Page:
On the evening of the 8th June 2019, a family of Oriental Pied Hornbill (Anthracoceros albirostris) flew into my garden and one landed among the leaves of my banana plant (below).
It was seen pecking a large leaf cone that had yet to unfold completely. It used the sharp tips of its mandibles to tear pieces from the unfurled cone leaf as if searching for something or other. A few minutes later it flew off to join the other members of its family (video below).
I consulted with Morten Strange and he replied: “The only thing I can think of is that there were bugs/larvae on the leaf. When I had a garden here donkey-years ago, off Dunearn Road like you, I had Black-naped Orioles visiting young bananas and they pulled grubs from the leaves. Just a thought … hornbills do hunt for insects and small animals …”
I fully agreed with Morten. However, as far as I can ascertain, this particular young leaf was free of insects or their larvae/pupae. After all, there were no signs of Banana Skippers infesting my plant. However there may be other insects.
The matter may well end there except that about two weeks later the hornbills returned to my banana patch in the early evening. Generose V Acierto was then ironing clothes in her room overlooking the banana plants when she saw one female hornbill snatching a bat flying above the banana plants but the prey slipped from its bill. The hornbill flew down to the ground, picked it up and swallowed it. Another bat was flying around and the hornbill flew up to catch it. However, a second hornbill caught and swallowed it.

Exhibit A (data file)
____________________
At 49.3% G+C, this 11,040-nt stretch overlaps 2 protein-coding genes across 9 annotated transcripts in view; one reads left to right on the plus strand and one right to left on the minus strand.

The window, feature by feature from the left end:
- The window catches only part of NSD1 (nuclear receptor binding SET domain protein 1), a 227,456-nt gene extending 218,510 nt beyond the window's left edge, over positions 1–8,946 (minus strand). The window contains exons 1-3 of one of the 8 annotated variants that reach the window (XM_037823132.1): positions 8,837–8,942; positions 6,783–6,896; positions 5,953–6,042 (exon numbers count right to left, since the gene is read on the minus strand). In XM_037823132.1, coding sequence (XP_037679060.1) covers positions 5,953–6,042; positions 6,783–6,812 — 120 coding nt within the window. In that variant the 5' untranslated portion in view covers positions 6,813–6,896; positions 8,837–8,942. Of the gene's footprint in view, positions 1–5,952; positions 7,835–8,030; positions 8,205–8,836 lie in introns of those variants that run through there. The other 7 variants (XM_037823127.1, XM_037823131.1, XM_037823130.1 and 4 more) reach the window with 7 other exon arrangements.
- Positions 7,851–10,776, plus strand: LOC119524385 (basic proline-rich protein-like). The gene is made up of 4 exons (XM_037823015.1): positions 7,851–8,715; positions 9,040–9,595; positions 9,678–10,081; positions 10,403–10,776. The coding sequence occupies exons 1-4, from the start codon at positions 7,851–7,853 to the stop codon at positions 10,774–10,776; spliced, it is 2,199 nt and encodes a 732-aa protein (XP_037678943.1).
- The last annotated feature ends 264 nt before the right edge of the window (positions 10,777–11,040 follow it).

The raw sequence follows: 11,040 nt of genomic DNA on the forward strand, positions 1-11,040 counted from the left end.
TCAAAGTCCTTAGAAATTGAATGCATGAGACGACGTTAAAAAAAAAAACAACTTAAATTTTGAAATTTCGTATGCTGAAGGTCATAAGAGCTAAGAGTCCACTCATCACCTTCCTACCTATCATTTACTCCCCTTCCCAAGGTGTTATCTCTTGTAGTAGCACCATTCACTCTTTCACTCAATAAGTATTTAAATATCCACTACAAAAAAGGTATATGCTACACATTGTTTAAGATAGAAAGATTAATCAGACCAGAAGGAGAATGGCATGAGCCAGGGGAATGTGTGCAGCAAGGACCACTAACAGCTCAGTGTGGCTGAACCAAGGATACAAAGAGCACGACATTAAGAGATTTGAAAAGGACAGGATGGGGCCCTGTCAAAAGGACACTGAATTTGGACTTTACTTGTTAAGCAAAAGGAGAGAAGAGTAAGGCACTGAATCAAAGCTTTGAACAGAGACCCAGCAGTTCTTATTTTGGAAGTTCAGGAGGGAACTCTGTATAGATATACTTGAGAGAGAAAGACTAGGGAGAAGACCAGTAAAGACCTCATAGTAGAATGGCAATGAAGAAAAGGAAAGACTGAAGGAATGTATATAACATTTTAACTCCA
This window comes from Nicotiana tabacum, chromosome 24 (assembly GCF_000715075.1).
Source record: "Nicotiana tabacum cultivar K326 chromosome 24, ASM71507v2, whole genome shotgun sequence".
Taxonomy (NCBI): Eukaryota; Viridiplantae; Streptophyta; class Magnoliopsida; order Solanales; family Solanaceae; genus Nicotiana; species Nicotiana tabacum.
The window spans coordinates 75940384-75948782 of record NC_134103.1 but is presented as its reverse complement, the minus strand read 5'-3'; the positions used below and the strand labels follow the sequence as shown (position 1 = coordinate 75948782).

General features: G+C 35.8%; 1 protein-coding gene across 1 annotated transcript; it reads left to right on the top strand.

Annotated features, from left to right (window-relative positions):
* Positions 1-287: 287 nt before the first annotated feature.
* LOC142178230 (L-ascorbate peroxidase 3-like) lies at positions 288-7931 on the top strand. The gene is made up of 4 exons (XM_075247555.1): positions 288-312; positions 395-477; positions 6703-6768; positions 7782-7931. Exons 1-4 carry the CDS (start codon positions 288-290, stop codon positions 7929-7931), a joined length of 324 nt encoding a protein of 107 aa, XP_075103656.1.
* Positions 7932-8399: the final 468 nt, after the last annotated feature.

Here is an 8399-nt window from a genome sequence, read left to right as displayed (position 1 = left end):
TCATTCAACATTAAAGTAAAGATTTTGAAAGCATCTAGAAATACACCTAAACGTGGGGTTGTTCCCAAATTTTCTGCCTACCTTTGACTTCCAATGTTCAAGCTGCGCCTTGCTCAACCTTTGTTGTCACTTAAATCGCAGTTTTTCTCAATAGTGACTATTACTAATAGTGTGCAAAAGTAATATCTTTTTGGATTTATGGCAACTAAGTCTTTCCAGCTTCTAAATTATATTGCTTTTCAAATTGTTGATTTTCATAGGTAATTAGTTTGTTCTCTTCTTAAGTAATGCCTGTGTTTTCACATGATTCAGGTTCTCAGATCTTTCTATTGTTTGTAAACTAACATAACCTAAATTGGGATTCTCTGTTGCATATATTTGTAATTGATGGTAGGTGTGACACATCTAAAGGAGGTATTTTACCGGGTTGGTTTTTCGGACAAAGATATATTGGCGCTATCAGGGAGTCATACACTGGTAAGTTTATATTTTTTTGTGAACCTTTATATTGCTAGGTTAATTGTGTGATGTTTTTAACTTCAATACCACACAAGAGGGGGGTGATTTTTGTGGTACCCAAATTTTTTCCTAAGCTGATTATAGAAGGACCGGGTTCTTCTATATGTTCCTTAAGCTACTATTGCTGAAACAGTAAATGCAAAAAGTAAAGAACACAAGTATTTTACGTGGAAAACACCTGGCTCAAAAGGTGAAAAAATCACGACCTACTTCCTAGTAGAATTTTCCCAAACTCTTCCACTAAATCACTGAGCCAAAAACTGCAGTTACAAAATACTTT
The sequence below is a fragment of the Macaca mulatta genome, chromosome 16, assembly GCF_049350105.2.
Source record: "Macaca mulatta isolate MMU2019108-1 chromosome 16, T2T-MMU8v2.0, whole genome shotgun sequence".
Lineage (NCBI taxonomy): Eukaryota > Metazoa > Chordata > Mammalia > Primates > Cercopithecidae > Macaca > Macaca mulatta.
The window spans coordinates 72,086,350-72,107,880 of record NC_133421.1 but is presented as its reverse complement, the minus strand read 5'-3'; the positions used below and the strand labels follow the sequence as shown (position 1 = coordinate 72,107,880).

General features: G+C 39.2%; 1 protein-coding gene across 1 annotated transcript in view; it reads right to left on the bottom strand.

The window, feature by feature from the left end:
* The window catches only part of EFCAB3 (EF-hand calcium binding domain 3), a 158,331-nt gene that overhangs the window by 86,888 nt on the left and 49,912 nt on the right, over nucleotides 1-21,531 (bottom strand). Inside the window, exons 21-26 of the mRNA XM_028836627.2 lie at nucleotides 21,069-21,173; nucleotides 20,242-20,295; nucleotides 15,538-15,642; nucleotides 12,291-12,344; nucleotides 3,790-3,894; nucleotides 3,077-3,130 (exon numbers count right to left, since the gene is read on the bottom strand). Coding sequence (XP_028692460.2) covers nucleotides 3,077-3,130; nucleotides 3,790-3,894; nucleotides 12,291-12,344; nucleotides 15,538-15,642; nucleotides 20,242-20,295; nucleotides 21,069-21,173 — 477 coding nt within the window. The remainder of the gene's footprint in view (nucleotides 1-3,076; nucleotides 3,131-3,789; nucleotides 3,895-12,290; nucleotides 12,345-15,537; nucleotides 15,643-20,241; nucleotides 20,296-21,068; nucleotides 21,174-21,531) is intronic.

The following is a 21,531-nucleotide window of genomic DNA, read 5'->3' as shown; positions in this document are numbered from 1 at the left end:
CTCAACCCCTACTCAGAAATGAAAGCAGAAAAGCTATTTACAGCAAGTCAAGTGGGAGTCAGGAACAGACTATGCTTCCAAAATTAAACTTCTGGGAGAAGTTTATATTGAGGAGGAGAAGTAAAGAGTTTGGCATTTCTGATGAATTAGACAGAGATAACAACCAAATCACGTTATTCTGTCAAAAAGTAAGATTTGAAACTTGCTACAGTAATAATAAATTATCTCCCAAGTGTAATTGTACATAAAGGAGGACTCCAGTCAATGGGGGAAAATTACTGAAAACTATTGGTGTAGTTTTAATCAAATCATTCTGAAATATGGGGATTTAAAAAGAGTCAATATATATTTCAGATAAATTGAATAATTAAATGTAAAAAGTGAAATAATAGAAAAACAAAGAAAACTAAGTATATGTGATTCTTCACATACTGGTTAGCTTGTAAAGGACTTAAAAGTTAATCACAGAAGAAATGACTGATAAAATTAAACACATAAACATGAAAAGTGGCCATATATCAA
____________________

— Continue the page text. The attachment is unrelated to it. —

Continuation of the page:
Two species of bats regularly visit these banana plants. The Cave Nectar Bat (Eonycteris spelaea) comes for the flower nectar. The Whiskered Myotis (Myotis muricola) on the other hand comes to roost inside the unfolding young leaves. At that particular evening none of the banana plants were in flowers. So this leaves out the Cave Nectar Bat. It is thus possible that the bat in the image above is a Whiskered Myotis. The fact that the hornbills were checking out the unfolding young banana leaves point to the prey being most likely a Myotis Bat. The hornbills checking out the leaves most probably disturbed the roosting bats which flew out and thus were caught by the hornbills.
The image of the hornbill with a prey between its mandibles clearly shows that it was a bat but not clear enough to identify the species.
YC Wee & Generose V Acierto with Morten Strange
19th July 2019